So to 'cheat' or not to 'cheat'? I personally don't do 'cheat meals' or 'cheat days' and I have always discouraged my clients from doing them or at the very least not using those words. The reason why is because the word 'cheat' is so negative and if I feel the need to 'cheat' then I'm clearly not happy with what I am doing 🙊. Over the years working with clients I've found that 'cheat' meals or days make them:
▪ Feel guilty
▪ Lead them to label food, "good" and "bad"
▪ Reinforce existing or start off a poor relationship with food
▪ Over indulge when they had no intention to just because it's a cheat day
▪ Start using food as a reward or punishment
If you are not enjoying the food you eat every day to the point you need to 'cheat' then there's a problem. Healthy eating should be a long term lifestyle choice therefore it's important to like what you eat! You should be enjoying life not feeling punished by it!
I much prefer the 80/20 guide. By following 80/20 you can enjoy your food without having to cheat. Basically this means 80% of the time you are eating healthy nutritious food and 20% of the time you can include foods that traditionally may not be on that list BUT again don't feel you have to. You may decide to do 90/10 or 95/5.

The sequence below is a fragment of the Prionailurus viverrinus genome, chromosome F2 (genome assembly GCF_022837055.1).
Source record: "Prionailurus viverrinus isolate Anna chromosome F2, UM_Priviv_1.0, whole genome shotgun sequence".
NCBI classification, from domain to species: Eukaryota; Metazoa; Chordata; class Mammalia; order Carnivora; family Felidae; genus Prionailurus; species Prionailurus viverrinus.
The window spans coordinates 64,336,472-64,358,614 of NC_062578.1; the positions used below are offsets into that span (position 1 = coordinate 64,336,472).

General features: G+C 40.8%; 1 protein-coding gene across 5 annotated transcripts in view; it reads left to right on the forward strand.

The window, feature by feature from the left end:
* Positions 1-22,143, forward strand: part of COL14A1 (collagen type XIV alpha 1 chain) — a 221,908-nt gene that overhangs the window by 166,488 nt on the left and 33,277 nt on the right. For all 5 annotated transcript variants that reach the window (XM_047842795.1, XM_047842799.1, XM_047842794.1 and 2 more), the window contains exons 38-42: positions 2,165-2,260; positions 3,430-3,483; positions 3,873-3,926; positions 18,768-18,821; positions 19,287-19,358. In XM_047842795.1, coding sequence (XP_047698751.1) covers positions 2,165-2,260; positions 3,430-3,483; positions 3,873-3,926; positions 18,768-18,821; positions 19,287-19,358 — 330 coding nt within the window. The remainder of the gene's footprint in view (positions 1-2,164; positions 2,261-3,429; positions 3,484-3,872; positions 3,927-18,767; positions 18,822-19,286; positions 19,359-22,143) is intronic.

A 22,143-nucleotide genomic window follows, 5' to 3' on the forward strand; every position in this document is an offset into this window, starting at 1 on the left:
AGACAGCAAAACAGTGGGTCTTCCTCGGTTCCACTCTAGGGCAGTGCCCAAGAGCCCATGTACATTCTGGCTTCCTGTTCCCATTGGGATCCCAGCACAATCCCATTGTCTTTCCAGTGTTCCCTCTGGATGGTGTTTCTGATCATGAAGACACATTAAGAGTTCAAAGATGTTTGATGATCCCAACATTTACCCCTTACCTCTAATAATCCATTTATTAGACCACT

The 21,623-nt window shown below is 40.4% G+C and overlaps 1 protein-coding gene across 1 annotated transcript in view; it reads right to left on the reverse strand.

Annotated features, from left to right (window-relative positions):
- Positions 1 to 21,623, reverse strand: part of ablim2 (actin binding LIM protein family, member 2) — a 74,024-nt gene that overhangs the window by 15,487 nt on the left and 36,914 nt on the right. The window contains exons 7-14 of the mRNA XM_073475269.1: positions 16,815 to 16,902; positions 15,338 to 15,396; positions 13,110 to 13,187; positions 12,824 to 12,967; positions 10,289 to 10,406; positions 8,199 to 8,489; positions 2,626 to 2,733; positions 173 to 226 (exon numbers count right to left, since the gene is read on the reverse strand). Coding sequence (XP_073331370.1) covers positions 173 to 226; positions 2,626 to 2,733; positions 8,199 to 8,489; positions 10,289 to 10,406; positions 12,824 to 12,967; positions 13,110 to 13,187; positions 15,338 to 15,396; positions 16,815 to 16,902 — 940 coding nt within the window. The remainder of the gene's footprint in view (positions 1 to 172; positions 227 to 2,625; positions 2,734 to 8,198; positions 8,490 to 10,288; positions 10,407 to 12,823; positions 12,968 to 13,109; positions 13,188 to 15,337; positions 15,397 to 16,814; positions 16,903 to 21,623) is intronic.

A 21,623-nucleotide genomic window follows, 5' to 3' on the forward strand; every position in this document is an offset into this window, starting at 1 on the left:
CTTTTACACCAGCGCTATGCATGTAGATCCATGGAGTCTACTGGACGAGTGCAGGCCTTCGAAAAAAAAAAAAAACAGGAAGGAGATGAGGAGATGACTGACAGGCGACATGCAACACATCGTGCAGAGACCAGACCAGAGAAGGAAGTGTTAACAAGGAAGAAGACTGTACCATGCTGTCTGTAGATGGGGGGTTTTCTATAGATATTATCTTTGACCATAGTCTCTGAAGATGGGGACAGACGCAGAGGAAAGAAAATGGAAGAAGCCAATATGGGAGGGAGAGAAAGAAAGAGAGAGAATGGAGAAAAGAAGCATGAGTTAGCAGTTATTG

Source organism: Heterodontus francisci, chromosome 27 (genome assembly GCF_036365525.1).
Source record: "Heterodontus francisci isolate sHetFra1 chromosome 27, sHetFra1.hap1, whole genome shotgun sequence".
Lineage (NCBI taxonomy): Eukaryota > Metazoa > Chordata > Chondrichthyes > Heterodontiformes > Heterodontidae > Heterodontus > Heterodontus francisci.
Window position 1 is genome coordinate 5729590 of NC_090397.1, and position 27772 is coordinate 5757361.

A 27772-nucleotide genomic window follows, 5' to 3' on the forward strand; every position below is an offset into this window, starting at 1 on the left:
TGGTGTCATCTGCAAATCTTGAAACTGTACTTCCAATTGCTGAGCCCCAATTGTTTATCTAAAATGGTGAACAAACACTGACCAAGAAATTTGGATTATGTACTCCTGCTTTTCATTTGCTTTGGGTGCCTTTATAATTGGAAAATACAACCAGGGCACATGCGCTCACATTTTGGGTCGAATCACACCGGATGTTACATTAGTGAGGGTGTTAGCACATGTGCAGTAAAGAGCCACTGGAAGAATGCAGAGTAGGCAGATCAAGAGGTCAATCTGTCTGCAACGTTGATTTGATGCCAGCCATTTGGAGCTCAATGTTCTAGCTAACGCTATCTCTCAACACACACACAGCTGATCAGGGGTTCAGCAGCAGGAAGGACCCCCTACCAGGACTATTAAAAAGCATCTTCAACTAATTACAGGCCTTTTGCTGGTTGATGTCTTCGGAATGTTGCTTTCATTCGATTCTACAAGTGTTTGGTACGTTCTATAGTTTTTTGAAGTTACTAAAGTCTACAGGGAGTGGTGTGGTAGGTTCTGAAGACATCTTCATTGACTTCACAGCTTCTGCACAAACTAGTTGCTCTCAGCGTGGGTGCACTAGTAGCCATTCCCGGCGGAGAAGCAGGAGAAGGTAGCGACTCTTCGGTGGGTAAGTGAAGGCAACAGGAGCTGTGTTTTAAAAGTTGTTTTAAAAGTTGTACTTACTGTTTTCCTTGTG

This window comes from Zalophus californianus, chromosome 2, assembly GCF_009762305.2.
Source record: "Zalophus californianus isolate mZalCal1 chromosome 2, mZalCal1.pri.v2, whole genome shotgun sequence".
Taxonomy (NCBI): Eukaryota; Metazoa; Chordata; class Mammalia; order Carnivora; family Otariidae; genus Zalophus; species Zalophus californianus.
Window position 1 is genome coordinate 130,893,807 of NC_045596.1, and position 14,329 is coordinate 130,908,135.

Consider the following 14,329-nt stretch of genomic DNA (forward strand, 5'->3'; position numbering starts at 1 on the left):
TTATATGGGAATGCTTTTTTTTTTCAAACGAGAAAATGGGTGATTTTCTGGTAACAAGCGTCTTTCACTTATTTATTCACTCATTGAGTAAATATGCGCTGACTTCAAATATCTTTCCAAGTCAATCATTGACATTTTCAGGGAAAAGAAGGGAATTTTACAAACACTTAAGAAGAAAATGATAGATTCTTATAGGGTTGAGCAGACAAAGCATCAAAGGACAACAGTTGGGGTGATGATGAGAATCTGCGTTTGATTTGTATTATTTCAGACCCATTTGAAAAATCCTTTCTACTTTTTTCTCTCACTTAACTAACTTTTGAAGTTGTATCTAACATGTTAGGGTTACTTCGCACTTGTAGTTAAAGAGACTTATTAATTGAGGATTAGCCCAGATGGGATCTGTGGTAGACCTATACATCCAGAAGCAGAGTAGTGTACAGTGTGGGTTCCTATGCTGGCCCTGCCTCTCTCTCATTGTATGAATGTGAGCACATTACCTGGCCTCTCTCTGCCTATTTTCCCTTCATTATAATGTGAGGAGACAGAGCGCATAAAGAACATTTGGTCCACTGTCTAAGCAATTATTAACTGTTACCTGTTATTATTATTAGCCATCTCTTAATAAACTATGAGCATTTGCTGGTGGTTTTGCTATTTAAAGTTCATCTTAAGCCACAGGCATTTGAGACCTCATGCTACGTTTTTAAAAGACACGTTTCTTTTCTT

In all honesty I would rather one of my clients eat 2 squares of dark chocolate every night than eat 2 bars of chocolate after eating pizza and drinking 4 glasses of wine because they were having a "cheat meal" or "cheat day".
To go one step further there are ways to include the foods you love and still be healthy:
▪ Look at your portion sizes
▪ Can you make a few tweaks to your favourite meals to make them healthier for example could you grill rather than fry your food? Could you make the sauce yourself rather than buy a sugar laden ready made version?
▪ Experiment with different foods and flavours.
So what are your thoughts? Will you carry on 'cheating'?
Louise, HerbalPlan's Nutritionist x